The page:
A new program called OpenNotes helps patients be more engaged
Ever wondered what your doctor is saying about you in all of those typed or scribbled notes? You may be able to find out soon, if you can’t already.
OpenNotes is a national movement encouraging physicians to share medical records and the observations they record after patient visits. It was co-founded by Dr. Tom Delbanco, of Harvard Medical School and Beth Israel Deaconess Medical Center in Boston, and Jan Walker, a registered nurse and faculty member in the same department.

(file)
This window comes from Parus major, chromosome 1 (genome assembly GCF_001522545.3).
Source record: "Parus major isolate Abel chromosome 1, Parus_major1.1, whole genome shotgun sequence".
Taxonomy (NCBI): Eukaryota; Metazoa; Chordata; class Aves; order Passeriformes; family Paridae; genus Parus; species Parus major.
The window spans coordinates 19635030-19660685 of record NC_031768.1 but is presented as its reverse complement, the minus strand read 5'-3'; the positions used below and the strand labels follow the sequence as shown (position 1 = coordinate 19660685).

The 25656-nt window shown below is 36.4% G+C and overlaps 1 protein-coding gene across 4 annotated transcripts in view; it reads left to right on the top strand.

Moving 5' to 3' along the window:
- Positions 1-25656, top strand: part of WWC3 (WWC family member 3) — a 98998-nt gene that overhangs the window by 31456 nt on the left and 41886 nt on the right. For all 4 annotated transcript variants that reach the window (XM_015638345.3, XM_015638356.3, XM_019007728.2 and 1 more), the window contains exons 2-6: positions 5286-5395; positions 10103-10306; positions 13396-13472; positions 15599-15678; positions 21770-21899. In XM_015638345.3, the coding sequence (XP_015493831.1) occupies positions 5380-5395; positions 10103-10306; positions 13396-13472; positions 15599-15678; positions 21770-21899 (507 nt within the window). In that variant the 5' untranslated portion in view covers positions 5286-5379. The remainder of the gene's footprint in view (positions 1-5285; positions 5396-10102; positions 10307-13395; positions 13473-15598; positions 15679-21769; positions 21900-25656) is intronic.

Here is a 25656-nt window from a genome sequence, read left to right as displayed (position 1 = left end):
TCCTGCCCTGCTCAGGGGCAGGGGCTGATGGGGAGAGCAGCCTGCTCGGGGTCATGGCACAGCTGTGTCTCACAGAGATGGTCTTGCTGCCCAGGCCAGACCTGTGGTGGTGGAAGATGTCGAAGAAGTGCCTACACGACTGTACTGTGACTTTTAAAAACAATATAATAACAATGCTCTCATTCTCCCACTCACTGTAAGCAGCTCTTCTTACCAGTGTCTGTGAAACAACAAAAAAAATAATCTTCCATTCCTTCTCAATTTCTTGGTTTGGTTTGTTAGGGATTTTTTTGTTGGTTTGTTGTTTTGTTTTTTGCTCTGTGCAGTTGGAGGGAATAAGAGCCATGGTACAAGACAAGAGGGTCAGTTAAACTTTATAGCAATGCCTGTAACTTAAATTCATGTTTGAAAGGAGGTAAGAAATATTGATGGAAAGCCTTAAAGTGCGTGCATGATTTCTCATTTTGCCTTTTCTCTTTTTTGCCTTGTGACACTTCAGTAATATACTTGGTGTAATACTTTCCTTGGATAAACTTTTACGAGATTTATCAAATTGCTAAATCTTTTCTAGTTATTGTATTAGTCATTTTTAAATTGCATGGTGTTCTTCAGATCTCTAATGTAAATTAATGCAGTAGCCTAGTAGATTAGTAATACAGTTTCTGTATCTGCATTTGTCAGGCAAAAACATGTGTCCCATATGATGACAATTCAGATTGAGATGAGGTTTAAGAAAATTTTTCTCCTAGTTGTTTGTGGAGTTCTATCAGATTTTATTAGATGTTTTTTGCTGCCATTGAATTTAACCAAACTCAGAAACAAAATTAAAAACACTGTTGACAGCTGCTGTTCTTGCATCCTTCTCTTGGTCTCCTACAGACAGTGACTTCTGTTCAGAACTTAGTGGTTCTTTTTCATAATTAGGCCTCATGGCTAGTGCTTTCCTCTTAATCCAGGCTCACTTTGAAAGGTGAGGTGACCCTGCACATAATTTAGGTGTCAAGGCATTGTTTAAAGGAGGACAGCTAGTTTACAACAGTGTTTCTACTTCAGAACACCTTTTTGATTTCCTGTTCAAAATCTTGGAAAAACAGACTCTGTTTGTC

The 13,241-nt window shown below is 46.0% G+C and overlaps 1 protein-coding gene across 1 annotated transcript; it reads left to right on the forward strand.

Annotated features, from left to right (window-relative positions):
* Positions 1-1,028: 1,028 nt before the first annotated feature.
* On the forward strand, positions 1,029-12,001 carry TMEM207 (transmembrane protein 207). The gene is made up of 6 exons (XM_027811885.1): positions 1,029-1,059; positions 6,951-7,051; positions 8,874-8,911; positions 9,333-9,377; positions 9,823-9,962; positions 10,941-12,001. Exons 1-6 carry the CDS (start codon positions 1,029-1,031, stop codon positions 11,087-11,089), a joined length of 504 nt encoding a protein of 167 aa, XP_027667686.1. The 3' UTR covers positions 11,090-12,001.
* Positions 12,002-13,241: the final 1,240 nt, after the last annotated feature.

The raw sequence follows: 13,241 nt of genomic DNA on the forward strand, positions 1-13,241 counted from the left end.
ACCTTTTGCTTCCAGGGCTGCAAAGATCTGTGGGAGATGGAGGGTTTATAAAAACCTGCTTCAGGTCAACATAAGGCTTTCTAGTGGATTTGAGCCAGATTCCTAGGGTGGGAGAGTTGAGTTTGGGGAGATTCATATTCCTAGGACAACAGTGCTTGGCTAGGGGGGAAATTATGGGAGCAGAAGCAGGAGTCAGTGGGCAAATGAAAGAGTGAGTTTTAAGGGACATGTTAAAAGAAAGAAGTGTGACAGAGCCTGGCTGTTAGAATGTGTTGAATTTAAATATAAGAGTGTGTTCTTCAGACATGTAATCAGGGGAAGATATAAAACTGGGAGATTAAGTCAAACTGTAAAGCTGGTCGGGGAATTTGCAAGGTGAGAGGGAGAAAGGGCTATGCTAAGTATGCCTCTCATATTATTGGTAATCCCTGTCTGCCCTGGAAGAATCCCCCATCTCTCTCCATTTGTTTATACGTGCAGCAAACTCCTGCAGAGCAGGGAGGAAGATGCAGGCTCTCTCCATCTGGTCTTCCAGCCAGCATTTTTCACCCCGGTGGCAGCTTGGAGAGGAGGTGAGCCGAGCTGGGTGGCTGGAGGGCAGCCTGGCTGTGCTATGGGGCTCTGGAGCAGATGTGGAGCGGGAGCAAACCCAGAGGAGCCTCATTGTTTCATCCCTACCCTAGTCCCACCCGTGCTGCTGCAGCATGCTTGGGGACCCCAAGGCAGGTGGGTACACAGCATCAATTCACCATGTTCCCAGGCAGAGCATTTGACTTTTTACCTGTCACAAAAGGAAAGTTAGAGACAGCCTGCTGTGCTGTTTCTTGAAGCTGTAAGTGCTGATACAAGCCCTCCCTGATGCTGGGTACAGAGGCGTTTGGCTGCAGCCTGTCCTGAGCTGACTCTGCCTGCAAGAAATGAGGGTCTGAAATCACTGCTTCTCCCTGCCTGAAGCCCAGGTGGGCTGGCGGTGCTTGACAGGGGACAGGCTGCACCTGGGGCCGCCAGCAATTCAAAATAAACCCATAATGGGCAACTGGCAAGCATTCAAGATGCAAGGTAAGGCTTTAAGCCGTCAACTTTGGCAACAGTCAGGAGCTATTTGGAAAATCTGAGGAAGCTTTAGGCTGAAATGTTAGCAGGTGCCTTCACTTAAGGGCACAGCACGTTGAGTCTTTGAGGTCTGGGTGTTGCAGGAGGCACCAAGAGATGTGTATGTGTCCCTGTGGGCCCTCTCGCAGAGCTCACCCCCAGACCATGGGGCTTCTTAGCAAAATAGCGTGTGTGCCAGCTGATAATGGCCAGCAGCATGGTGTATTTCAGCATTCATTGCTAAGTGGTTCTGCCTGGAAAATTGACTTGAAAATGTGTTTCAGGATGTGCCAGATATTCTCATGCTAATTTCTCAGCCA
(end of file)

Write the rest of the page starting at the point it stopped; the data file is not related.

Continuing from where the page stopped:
“Doctors have traditionally believed that the notes they make about their patients are just for them and patients have not been invited to read them,” says Delbanco. But that’s changing. Patients are beginning to demand access to all their records. They have a legal right to them.
Delbanco has been intrigued for years by the idea of doctors being fully transparent with patients. He believes transparency is the basic foundation for a good doctor-patient relationship. Now, with a shift in medical culture moving toward full patient participation in care and the ability of computers to make information sharing easier, OpenNotes is gaining traction across the country.
Read Barbara Sadick’s full article here.